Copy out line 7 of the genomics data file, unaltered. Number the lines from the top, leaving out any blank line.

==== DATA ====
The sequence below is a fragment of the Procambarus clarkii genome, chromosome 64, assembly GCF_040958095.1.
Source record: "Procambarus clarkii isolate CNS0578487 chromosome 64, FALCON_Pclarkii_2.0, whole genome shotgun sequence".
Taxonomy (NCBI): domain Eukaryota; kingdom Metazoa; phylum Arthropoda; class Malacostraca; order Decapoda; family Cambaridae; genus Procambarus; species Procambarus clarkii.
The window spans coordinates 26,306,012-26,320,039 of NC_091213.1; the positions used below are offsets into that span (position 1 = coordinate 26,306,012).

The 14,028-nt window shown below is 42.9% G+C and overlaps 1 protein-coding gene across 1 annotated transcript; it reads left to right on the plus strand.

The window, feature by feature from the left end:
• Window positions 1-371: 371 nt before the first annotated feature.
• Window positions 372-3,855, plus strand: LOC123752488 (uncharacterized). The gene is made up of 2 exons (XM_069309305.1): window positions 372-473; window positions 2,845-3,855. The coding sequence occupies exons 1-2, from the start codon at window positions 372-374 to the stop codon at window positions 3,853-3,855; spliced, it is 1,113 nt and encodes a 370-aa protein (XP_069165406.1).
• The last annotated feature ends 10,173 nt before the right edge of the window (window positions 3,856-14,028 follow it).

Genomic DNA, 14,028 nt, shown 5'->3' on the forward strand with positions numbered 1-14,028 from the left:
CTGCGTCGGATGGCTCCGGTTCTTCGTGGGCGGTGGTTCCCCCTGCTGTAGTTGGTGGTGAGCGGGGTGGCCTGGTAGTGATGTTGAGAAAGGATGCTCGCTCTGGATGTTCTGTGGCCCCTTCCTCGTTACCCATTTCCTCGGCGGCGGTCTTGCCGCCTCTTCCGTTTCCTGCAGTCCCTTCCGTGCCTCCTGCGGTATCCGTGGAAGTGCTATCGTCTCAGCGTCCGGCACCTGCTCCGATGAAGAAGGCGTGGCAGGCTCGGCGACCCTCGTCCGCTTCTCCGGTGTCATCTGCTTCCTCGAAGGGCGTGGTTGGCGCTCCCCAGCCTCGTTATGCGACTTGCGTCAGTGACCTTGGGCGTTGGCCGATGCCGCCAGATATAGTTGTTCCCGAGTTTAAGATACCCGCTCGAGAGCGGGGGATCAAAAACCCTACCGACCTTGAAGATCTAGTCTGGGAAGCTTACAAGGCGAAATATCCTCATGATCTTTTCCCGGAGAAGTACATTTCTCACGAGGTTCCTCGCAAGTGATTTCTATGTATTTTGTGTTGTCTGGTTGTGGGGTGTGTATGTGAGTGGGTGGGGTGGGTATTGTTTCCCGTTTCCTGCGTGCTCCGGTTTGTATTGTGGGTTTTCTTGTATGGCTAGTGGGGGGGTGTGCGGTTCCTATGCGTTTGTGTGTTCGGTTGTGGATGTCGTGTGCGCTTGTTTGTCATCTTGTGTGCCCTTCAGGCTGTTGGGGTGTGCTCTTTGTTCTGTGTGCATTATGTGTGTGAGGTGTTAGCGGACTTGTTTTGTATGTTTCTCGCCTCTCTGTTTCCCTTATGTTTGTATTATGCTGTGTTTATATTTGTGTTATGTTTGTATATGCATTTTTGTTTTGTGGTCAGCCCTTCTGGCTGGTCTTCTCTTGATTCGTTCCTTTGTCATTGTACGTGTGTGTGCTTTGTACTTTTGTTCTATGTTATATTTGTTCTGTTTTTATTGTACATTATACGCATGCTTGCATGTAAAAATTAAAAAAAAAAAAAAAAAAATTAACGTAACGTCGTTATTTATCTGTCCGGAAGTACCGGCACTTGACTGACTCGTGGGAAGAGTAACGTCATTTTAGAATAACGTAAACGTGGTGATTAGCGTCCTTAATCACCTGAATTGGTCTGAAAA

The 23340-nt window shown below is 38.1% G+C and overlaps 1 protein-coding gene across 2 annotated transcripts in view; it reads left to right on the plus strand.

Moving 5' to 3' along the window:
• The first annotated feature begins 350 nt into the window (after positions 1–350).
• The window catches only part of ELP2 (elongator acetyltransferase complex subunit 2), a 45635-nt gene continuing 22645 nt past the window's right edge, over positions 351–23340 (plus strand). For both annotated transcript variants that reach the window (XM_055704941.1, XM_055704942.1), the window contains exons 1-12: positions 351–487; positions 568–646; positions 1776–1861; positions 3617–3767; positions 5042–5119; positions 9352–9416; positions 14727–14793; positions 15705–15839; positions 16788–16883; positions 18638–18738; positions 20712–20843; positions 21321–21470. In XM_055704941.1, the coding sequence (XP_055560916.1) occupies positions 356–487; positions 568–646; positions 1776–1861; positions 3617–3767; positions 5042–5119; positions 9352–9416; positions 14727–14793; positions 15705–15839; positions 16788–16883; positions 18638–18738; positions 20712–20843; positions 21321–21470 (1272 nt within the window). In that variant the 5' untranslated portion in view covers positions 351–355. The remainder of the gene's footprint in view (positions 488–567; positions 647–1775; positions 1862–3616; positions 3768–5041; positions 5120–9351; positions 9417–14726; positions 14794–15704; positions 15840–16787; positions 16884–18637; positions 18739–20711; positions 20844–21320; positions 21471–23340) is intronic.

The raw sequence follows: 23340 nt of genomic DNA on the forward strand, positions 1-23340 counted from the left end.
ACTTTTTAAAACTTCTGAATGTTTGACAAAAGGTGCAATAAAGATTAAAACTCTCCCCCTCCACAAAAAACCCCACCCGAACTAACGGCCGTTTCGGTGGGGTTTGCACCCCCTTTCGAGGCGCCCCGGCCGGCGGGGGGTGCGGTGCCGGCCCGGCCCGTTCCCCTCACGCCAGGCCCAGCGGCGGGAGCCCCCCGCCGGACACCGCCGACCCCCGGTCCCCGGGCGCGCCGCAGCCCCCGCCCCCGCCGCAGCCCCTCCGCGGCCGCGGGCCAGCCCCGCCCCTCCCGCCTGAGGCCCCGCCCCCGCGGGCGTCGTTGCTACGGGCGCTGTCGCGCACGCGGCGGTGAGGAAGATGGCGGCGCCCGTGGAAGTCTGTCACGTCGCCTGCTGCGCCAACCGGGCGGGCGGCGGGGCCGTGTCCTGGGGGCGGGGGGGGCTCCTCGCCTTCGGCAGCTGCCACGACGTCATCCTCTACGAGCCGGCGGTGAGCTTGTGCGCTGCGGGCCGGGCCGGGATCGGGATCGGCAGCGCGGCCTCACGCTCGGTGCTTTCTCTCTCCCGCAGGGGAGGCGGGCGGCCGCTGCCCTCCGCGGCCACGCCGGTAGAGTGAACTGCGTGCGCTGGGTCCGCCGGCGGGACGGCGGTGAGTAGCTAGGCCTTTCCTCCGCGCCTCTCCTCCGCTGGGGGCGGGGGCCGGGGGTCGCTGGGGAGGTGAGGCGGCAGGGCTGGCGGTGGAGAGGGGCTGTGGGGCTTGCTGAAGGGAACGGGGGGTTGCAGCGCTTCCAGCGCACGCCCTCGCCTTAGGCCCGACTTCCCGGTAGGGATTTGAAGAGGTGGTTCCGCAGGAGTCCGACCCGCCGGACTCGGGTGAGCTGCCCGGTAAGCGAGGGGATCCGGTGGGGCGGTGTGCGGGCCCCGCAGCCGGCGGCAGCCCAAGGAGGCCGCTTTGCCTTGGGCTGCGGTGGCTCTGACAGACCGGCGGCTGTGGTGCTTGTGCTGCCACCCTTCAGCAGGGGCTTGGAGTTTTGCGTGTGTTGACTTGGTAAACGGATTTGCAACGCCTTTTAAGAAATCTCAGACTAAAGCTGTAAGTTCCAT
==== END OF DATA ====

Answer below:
• Window positions 1-371: 371 nt before the first annotated feature.